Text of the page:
What’s your first reaction when you see a spider? If you’re like most, seeing one of these creepy crawlers leaves you with a strong sense of unease. Luckily, for those of us that live in Kansas and Missouri, most spiders we see indoors are not considered to be dangerous.

Why am I seeing spiders?

Many spiders invade homes unintentionally and do not reproduce indoors. However, for spiders that are there intentionally, there are a few various factors that drive them indoors. A couple common reasons are:

Food – Oftentimes, spiders will “move in” to your home because they have found a stable food source of insects in a certain area.

Shelter – In instances of more extreme weather, spiders will seek shelter in the more temperate conditions found indoors.

What kinds of spiders should I look out for?

The vast majority of spiders seen indoors in Kansas and Missouri are not considered to be dangerous to humans. However, there are two species to look out for:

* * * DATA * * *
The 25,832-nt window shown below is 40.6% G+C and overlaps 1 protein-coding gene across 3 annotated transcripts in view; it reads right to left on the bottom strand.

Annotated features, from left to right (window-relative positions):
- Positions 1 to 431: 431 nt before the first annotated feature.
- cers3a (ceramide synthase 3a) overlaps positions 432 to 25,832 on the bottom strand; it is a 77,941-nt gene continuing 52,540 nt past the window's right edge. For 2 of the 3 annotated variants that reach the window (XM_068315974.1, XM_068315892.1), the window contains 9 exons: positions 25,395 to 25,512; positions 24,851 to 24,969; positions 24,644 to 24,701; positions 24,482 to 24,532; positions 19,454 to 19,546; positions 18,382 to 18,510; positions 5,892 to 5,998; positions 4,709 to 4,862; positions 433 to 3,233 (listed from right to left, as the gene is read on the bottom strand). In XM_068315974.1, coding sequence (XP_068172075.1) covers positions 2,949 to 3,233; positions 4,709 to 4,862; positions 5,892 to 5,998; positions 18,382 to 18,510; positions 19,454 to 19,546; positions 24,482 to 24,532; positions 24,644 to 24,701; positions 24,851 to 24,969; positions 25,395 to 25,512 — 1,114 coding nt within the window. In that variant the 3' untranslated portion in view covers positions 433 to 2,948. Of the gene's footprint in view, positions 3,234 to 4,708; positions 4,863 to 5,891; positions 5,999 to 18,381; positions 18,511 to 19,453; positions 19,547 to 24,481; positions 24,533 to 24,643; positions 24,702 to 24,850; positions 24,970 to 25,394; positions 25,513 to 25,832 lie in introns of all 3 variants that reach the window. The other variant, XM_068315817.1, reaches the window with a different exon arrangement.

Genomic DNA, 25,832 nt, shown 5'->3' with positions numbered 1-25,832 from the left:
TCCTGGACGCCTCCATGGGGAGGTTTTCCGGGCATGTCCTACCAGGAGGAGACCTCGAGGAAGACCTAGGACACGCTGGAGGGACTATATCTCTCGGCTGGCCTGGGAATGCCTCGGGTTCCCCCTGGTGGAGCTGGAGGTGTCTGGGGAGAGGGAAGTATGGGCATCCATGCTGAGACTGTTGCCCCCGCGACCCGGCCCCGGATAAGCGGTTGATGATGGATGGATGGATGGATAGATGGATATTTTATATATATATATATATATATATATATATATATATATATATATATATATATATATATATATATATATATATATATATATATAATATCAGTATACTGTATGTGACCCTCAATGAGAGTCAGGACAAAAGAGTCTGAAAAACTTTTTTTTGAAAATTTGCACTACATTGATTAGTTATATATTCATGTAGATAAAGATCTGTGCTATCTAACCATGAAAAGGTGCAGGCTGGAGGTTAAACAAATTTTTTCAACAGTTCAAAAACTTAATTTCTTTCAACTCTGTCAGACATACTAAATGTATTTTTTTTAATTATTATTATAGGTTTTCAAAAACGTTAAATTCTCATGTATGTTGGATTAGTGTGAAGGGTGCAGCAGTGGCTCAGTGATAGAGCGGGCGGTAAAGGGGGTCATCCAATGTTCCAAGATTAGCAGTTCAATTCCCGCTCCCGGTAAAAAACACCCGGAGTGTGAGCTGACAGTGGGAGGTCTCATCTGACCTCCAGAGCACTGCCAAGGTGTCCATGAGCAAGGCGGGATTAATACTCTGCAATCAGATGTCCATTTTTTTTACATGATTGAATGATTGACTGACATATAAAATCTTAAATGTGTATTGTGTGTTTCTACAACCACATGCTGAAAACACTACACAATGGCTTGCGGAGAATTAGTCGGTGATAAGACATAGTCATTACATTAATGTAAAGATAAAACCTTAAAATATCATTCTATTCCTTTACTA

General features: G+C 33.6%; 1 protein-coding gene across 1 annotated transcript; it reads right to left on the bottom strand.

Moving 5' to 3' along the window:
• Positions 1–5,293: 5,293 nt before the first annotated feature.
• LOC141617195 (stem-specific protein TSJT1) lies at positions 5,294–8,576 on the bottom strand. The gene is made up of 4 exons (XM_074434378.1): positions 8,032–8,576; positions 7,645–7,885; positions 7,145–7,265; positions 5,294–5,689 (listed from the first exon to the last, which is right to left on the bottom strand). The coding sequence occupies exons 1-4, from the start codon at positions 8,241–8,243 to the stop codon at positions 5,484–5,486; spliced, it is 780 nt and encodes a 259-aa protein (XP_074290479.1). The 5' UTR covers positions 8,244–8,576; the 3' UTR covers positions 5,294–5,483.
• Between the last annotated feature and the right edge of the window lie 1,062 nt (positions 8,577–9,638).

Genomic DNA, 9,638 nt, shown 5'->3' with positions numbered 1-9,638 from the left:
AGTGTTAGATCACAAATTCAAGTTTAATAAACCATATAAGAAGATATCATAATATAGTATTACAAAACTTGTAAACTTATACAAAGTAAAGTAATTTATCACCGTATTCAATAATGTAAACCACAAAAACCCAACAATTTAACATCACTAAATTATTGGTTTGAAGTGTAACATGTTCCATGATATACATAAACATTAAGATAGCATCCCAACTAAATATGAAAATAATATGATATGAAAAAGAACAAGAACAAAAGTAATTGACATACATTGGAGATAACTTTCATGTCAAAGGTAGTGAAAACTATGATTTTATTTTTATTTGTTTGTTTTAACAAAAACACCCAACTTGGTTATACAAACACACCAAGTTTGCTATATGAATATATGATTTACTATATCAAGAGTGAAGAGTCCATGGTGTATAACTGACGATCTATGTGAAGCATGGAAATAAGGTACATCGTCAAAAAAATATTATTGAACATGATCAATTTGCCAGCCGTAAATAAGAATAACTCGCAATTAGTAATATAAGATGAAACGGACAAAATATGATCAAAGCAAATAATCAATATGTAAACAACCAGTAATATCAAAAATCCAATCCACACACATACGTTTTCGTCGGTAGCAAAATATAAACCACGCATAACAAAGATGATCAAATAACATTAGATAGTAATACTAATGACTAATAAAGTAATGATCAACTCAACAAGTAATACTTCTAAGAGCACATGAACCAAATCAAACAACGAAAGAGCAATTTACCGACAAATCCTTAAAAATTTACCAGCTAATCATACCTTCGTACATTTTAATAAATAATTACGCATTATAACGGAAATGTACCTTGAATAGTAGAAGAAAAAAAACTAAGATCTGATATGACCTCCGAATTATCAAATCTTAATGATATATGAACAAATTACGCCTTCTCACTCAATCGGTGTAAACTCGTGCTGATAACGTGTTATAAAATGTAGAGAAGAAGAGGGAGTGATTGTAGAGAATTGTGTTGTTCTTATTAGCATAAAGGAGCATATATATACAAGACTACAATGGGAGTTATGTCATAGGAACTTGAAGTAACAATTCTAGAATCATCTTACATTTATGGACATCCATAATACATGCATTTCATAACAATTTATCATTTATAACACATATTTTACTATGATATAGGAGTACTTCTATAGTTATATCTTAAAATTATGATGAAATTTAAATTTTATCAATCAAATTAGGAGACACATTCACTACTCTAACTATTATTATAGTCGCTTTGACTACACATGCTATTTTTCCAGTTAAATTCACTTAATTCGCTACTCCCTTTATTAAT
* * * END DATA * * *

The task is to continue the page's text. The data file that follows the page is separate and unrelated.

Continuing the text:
Brown recluse – Medium sized spiders that can reach body lengths of 1/4 inch as adults. Leg and abdomen color vary, but often appears as a cocoa brown color. Brown recluses are rarely aggressive unless trapped or threatened.

Black widow – Slightly larger, with body lengths of around 1/2 inch with a large, black abdomen. Female black widows are easily identified by the bright reddish-orange triangular markings on their body. Male black widows do not produce toxic venom.

How can I keep them out?

Seal cracks and entrances. Reducing the number of entryways spiders can access is a great way to limit their numbers.

Keep areas tidy. Spiders love to hide out in dark crevices with little human traffic. Keeping indoor areas decluttered and keeping items off of the floor is a good way to help diminish activity.

Call the professionals. Whether you’re seeing brown recluse, black widow, or any other unwanted spider activity, we’re here to help. Get in touch with us here, or send us an email at [email protected].

We can help protect your home from spider activity in any season! For more information on spiders in Kansas and Missouri, visit the Kansas State University Department of Entomology here.